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Entrepreneurs … and Friends

October 6, 2009

Almost everywhere I look today, the entrepreneur is getting a lot of media time.  From the periodic alumni journal I receive from my university, to the airline magazine on my last flight, to the primetime television program I watched last night.

The desire to become an entrepreneur is for many just the next step in achieving the American Dream.  However, Entrepreneurship is not for everyone.  In many cases, you need to be willing to risk everything.  Most entrepreneurs fail before even getting their idea off the ground.  A lot of this is based on unrealistic expectations.  If you take a look back in history, coming to America, or coming out West can be looked at as some of the first Entrepreneurial adventures of Americans.  But looking further into the history, you will see that many of the dreams of becoming rich quick did not “pan out” for many of these dreamers.  So, what do you need to be successful as an entrepreneur?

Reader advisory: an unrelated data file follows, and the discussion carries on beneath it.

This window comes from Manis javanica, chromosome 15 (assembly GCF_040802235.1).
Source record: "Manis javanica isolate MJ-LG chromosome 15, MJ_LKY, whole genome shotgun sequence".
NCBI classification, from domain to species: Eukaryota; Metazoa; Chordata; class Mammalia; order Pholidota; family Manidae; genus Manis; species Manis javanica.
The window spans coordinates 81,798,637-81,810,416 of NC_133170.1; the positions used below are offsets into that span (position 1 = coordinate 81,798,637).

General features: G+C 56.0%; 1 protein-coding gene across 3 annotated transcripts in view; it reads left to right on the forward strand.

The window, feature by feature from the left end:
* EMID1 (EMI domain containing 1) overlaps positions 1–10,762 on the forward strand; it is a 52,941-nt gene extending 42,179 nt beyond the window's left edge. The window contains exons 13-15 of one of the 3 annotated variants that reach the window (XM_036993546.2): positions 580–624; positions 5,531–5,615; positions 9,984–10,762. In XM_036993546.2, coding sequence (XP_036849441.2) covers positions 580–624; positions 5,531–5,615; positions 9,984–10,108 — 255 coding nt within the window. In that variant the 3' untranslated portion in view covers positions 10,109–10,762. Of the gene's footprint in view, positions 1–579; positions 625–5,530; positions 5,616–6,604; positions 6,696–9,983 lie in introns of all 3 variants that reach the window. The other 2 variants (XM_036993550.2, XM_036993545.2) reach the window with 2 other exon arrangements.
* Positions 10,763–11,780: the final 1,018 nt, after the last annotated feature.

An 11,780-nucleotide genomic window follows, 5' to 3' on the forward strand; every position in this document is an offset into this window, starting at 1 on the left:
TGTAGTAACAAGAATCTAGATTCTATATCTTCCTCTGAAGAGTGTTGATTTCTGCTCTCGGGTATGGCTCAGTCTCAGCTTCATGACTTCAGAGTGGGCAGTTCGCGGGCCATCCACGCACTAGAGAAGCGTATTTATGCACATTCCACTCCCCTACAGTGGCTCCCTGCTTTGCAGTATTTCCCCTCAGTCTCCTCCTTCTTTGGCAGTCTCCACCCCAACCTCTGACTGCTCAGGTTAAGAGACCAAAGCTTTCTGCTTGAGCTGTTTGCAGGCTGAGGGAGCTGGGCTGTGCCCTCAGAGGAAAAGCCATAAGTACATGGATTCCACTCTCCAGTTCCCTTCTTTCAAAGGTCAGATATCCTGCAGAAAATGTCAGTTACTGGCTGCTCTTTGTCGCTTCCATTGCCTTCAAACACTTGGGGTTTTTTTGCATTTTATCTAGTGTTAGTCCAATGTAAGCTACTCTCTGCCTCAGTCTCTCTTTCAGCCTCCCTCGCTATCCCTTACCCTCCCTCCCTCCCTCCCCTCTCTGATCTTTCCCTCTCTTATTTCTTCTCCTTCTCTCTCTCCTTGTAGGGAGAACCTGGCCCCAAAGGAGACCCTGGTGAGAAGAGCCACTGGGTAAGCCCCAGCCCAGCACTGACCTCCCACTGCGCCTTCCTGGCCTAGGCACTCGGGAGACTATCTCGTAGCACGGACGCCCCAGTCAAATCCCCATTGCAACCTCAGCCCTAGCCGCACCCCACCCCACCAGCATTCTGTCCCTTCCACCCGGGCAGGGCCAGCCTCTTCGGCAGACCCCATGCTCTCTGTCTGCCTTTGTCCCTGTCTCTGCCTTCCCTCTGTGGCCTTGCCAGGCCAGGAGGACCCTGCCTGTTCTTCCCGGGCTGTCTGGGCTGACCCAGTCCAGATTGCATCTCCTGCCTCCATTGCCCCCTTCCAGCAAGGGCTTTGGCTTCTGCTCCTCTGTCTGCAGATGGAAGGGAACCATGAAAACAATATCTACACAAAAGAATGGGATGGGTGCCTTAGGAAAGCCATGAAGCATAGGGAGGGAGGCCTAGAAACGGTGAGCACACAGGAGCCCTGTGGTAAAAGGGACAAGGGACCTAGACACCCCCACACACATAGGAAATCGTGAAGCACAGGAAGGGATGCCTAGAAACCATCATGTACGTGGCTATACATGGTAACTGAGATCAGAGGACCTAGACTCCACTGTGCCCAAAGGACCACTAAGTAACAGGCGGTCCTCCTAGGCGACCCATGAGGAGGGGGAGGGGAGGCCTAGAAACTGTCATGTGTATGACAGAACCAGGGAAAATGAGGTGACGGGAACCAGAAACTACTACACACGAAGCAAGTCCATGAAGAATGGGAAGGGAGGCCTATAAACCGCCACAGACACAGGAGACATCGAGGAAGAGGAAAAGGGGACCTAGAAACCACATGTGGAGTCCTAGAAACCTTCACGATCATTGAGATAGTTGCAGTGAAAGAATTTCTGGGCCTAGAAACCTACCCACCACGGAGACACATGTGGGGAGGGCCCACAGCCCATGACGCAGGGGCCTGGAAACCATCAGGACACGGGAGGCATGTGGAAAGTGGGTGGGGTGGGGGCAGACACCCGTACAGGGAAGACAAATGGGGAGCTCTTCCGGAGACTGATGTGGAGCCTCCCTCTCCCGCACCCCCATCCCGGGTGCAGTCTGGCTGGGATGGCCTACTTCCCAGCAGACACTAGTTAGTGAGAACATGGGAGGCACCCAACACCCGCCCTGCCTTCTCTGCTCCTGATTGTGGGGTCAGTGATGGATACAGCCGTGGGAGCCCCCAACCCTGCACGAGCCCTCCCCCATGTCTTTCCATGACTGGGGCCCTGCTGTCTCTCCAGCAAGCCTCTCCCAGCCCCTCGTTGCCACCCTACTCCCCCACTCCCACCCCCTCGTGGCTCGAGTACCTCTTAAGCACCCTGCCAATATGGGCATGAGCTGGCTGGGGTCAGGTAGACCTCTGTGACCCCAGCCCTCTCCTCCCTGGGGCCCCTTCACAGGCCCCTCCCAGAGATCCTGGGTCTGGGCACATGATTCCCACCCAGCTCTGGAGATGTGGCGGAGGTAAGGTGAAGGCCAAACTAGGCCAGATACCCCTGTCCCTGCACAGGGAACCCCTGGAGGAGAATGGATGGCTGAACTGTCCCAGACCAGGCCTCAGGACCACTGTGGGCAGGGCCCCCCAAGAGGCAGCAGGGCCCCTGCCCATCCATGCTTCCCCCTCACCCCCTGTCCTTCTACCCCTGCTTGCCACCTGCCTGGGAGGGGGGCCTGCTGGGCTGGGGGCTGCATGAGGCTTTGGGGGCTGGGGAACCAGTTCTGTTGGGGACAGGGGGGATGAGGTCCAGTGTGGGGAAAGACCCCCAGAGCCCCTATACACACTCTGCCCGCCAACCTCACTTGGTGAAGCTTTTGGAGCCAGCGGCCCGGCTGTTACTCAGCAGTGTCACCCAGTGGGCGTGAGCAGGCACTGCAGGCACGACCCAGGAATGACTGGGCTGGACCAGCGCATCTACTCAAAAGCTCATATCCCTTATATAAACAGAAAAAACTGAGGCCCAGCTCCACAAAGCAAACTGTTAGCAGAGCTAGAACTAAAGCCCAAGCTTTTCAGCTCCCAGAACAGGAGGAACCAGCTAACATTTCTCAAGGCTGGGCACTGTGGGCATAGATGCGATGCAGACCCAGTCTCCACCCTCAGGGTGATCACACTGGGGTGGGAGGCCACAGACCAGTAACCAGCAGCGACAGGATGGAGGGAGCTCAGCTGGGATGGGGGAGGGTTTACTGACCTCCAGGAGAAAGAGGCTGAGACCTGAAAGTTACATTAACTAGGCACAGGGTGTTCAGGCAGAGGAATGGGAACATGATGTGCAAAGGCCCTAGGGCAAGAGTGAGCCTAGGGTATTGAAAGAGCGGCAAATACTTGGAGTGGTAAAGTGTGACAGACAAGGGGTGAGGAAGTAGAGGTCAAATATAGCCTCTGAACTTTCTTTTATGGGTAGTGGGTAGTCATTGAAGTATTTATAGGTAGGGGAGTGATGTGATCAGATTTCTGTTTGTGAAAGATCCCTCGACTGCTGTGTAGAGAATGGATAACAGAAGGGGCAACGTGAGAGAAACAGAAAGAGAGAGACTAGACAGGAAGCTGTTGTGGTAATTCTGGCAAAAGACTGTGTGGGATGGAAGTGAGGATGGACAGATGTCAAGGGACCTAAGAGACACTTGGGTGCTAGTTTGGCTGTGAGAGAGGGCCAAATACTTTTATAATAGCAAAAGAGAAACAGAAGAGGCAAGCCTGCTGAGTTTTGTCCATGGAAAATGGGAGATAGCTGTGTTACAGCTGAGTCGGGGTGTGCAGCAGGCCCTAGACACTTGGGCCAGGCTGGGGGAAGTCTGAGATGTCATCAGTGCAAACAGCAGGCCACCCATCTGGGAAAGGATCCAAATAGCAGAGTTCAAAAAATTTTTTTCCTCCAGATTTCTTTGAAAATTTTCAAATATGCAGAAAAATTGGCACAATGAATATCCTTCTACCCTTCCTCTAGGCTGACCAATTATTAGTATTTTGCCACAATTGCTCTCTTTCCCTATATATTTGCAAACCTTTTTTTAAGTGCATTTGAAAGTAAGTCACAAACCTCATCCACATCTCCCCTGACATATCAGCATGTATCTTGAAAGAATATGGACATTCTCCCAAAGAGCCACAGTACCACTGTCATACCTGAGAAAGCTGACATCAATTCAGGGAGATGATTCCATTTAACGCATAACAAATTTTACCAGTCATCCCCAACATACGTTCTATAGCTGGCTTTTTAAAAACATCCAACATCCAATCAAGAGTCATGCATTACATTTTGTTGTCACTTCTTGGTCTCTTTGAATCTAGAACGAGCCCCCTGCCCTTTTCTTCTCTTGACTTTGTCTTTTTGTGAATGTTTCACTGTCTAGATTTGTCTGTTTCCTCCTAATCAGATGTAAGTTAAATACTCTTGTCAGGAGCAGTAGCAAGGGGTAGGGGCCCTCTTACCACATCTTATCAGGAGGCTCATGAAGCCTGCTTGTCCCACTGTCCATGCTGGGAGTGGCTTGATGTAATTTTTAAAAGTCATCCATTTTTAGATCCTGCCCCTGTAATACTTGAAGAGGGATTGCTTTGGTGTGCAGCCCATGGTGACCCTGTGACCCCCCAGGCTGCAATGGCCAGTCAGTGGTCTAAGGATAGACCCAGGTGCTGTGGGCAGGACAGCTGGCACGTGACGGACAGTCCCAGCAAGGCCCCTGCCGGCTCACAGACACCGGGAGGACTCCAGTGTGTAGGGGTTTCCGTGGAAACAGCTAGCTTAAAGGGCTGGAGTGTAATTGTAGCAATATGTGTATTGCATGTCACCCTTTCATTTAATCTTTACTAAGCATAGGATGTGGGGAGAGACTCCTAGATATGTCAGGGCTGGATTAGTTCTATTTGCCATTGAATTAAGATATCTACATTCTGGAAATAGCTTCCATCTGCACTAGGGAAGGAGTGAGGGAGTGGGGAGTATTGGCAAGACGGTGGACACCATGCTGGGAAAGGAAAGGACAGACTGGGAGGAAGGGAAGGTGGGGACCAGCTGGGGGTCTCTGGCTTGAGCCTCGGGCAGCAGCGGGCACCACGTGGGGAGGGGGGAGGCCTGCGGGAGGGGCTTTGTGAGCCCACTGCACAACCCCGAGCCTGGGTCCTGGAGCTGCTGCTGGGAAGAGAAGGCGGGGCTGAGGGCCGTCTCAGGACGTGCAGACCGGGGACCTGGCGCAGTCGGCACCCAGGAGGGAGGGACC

First, you have to come up with an idea – which is obviously not as easy as it sounds.  Once you have an idea, you need to figure out how to create your niche in the marketplace if that idea has already been thought of (which admittedly, it most likely is out there in some form or another).  Another important aspect to success is determining how to provide a product or service that your customer wants.  Even though you may think your idea is great, or unique, if no one else wants it, you will fail.  And lastly, you need to have the ability to take your idea and make it into something that people not only want, but are willing to pay for. 

There are several aspects of entrepreneurship that I have enjoyed over the past 11 years.  I have the pleasure of meeting and working with dynamic new people.  One of the things I love the most is being able to adapt my approach to whatever my clients need – supporting their businesses, helping them to succeed, and even pushing them to reach their goals.  I take a personal interest in not only their businesses, but their personal lives and well being.

Being an entrepreneur can be a curse for some – while you can take credit for the successes, you are ultimately the only one responsible for any failures.  But those occasional setbacks rarely eclipse the daily satisfaction of working with people I can also call my friends.


Status Not Quo

2 Comments leave one →
  1. October 7, 2009 2:20 am

    nice article

  2. October 7, 2009 1:58 pm

    Kevin – thank you for your nice feedback! Best of luck to you in your own endeavors.

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